Published Feb 20, 2023
During breakfast with my sister, we had a fascinating conversation about how we approach tasks. She's a structured thinker, methodical in her planning, and likes to follow transparent steps before implementation. On the other hand, I'm more open to exploring various options, analysing possibilities, experimenting, and improvising to find the best solution.
We all have these mental processes which play a crucial role in our lives. Neither approach is right nor wrong; it's a matter of preference. These preferences may be why we are suited to specific work-related positions.
For instance, my sister has always excelled in structured roles that require planning, processes, and systems, such as administration and legal work. Currently, she's a learning and assessment designer in a large organisation.
On the other hand, I've thrived in people-facing roles and unstructured work environments, such as managerial, area development, and training. Although there are still requirements for processes, the nature of the job is unpredictable, and I enjoy problem-solving on the fly.
One of the critical areas of development I believe the world lacks today is understanding other people. As a result, we can create misinterpretations and assumptions. We quickly jump to conclusions if we disagree with them or consider that we may be superior. In truth, we aren't. We are the presentation of our inner programming. The better we can understand others, the better leaders and influencers we will be in our pursuit forward.
Does this sound like you?
Process-oriented individuals may prefer to follow established rules or procedures and may be less comfortable with uncertainty or change. They tend to focus more on ensuring things are done correctly and efficiently rather than exploring alternative possibilities.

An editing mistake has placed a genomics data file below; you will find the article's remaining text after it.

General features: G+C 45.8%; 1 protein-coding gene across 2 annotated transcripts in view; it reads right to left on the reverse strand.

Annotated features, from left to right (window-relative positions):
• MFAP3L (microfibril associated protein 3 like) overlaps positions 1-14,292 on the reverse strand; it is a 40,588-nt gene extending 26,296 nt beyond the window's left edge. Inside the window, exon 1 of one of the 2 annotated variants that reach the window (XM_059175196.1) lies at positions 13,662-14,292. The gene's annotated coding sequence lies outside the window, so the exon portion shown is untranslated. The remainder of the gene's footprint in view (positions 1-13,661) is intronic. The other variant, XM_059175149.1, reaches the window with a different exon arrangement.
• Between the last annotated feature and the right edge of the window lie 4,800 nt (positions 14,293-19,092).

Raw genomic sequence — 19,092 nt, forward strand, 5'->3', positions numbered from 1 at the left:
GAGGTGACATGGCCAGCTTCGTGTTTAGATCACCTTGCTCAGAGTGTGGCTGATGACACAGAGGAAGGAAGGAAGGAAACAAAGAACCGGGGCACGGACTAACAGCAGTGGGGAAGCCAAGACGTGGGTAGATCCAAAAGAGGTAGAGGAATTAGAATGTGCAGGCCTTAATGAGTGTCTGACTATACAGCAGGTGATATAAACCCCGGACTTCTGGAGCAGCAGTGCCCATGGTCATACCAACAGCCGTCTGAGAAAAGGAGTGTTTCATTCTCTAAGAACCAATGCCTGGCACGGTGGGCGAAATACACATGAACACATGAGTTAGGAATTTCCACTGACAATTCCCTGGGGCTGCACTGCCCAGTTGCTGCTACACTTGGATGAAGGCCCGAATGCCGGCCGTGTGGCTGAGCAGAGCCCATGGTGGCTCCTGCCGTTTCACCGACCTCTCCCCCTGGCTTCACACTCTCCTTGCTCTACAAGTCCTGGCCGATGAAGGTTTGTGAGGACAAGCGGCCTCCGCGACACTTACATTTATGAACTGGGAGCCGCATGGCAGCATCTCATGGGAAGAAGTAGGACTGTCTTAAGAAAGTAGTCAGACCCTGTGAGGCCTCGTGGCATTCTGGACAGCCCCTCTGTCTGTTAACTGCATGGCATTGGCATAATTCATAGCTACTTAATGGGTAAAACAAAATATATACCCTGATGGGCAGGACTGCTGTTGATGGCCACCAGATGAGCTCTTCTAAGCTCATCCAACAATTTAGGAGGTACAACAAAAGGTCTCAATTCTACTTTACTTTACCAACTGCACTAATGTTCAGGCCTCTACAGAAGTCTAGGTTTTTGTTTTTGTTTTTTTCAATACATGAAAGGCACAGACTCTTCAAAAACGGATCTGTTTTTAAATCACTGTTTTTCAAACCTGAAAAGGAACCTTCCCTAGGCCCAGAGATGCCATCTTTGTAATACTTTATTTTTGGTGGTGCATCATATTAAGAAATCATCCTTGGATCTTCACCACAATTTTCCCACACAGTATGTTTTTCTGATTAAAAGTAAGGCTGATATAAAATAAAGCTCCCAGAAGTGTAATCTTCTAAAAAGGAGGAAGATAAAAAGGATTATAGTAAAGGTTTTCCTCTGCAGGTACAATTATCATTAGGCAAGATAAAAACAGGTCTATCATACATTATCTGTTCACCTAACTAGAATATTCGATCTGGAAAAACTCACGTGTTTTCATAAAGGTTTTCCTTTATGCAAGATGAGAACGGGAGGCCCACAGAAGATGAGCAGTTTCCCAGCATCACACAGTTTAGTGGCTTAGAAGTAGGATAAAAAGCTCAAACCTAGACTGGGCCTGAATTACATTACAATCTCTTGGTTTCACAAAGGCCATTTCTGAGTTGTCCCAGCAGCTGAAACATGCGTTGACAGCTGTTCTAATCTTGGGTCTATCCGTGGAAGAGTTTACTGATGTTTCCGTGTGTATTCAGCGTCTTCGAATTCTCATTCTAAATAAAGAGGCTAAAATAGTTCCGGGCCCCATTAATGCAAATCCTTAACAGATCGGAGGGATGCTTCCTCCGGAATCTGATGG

Does this sound like you?
Options-oriented individuals often approach problems with a "what if" mindset, asking questions like "what if we tried this instead?" or "what other options do we have?" They tend to value flexibility and are willing to experiment and try new approaches to find the best solution.
It's important to note that neither approach is inherently better nor worse than the other; it's a matter of personal preference and the situation's needs. By understanding your preferences and those of others, we can communicate more effectively and work together more successfully to achieve our goals.
Identify areas where you excel and areas where you may need to improve. This can help you set goals for your personal development and identify ways to leverage your strengths to achieve your objectives.
Identify areas where you may be biased or limited in your thinking. This can help you be more open to new ideas and approaches and be more receptive to feedback and constructive criticism.
Communicate more effectively with others. For example, if you tend to be options-oriented, you may need to provide more detail and context to a process-oriented person and vice versa. Avoid misunderstandings and improve collaboration.
By understanding your strengths and limitations, you can better delegate tasks to others with complementary strengths. You can also be more effective in motivating and engaging your team members by tailoring your leadership style to their preferences.
We generally favour one over the other; however, your preferences may change with the situation. For example, we may need to be procedural in getting the children ready for school and become entirely Options oriented when we arrive at work.
So, whether you're a structured thinker or an open-minded explorer like me, remember that both approaches are valuable and necessary. The key is recognising your preference to amplify your ability to shine.
Founder, Growth Coach, People Developer, Strategist,Unconventional Thinker, Aligner, Clarifier